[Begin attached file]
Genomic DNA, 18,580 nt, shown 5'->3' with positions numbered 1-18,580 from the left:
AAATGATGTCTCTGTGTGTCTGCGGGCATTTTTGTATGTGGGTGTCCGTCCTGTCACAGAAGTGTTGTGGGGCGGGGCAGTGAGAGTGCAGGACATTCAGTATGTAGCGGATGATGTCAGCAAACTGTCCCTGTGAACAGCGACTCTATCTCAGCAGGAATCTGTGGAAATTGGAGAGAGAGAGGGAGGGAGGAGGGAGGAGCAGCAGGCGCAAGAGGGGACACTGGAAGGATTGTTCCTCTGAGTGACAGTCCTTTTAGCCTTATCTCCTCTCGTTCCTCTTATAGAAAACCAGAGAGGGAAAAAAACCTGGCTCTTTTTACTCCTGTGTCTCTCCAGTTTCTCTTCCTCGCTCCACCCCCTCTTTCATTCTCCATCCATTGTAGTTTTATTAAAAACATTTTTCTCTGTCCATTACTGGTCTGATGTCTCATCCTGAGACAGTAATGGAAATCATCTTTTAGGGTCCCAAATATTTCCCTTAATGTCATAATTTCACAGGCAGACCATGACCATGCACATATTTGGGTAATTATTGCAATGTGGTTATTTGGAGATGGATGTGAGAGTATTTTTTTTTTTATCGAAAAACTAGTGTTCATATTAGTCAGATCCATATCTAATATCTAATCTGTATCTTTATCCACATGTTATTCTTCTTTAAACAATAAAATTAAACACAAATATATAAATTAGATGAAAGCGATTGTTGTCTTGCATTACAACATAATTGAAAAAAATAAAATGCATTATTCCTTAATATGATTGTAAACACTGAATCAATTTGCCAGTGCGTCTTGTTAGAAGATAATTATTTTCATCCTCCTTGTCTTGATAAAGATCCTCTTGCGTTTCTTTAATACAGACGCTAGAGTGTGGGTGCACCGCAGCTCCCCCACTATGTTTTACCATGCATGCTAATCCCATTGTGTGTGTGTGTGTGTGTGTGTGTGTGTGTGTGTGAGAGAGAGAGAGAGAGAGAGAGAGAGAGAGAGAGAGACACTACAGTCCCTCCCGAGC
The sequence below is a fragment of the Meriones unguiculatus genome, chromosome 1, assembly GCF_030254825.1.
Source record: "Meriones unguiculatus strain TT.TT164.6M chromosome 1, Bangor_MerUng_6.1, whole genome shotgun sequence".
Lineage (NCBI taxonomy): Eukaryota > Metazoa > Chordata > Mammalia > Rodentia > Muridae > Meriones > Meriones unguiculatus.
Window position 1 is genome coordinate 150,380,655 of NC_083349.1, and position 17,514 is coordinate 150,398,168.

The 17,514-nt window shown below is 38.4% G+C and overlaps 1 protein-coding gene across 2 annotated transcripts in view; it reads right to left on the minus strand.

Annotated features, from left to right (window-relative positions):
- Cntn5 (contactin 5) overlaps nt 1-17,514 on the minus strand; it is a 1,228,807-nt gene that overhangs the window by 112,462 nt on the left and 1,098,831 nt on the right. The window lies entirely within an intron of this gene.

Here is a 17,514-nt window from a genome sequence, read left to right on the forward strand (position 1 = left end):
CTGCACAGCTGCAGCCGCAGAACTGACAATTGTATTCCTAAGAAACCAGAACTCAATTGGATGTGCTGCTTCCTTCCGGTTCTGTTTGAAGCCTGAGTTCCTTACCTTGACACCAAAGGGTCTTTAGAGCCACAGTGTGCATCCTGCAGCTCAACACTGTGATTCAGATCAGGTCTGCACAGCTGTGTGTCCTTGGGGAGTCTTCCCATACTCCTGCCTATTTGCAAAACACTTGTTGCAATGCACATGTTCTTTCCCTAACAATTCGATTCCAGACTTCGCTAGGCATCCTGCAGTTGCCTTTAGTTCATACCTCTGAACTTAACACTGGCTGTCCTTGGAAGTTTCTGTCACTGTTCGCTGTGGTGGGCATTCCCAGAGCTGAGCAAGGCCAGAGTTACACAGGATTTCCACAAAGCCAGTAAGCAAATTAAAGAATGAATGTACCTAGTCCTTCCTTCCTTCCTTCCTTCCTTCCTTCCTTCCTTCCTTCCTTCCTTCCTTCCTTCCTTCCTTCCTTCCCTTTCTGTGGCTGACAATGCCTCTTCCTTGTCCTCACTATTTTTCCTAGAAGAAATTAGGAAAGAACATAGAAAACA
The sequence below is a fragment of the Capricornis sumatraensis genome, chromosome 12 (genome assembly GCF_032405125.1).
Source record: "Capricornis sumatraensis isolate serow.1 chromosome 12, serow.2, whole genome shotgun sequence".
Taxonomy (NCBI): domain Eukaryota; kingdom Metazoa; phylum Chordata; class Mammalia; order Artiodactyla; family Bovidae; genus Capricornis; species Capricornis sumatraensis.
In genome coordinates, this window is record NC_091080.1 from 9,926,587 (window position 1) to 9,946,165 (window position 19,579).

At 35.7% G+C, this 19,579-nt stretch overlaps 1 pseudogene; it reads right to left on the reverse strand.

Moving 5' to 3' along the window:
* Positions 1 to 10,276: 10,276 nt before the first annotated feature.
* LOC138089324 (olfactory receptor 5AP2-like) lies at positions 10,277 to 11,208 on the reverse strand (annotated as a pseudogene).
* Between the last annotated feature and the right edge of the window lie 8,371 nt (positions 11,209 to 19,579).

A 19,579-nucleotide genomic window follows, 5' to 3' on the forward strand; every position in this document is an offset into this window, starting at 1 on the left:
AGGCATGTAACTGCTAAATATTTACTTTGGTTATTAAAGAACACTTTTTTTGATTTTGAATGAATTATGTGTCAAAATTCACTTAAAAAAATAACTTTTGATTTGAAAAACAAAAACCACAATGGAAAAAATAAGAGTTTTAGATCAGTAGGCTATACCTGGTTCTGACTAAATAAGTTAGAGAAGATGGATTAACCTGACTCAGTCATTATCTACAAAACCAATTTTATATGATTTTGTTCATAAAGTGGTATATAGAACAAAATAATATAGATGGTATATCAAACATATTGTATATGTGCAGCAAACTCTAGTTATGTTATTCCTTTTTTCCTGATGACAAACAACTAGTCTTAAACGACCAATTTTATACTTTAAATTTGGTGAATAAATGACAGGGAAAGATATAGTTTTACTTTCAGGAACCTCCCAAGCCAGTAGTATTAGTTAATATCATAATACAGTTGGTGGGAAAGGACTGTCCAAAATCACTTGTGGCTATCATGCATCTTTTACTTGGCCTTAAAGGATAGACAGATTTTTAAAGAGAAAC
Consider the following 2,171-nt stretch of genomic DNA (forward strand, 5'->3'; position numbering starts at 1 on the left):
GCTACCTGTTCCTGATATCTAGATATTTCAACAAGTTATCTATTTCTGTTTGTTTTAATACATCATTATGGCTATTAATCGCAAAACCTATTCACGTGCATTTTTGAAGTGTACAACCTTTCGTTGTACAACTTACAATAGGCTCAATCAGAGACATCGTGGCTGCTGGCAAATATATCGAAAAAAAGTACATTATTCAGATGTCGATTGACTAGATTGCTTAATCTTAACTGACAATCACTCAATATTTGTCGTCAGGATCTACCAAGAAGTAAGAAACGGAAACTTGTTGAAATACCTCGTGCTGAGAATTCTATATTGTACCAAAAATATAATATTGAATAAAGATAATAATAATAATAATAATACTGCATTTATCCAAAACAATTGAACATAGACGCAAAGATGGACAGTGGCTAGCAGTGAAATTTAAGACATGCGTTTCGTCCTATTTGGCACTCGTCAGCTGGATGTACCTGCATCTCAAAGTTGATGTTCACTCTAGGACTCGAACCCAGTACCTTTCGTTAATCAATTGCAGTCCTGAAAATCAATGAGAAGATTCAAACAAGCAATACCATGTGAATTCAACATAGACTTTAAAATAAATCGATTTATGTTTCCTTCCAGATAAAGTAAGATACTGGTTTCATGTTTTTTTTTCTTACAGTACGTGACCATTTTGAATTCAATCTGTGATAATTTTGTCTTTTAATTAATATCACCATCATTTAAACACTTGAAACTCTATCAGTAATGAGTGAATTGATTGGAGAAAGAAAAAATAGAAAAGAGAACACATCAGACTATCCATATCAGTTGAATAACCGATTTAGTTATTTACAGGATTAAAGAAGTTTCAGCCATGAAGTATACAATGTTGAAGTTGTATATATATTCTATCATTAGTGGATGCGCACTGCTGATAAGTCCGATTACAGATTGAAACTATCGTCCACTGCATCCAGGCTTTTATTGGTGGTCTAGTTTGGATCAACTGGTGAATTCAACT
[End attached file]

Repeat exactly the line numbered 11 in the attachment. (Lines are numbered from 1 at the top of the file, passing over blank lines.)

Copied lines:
CTGCACAGCTGCAGCCGCAGAACTGACAATTGTATTCCTAAGAAACCAGAACTCAATTGGATGTGCTGCTTCCTTCCGGTTCTGTTTGAAGCCTGAGTTCCTTACCTTGACACCAAAGGGTCTTTAGAGCCACAGTGTGCATCCTGCAGCTCAACACTGTGATTCAGATCAGGTCTGCACAGCTGTGTGTCCTTGGGGAGTCTTCCCATACTCCTGCCTATTTGCAAAACACTTGTTGCAATGCACATGTTCTTTCCCTAACAATTCGATTCCAGACTTCGCTAGGCATCCTGCAGTTGCCTTTAGTTCATACCTCTGAACTTAACACTGGCTGTCCTTGGAAGTTTCTGTCACTGTTCGCTGTGGTGGGCATTCCCAGAGCTGAGCAAGGCCAGAGTTACACAGGATTTCCACAAAGCCAGTAAGCAAATTAAAGAATGAATGTACCTAGTCCTTCCTTCCTTCCTTCCTTCCTTCCTTCCTTCCTTCCTTCCTTCCTTCCTTCCTTCCTTCCTTCCTTCCCTTTCTGTGGCTGACAATGCCTCTTCCTTGTCCTCACTATTTTTCCTAGAAGAAATTAGGAAAGAACATAGAAAACA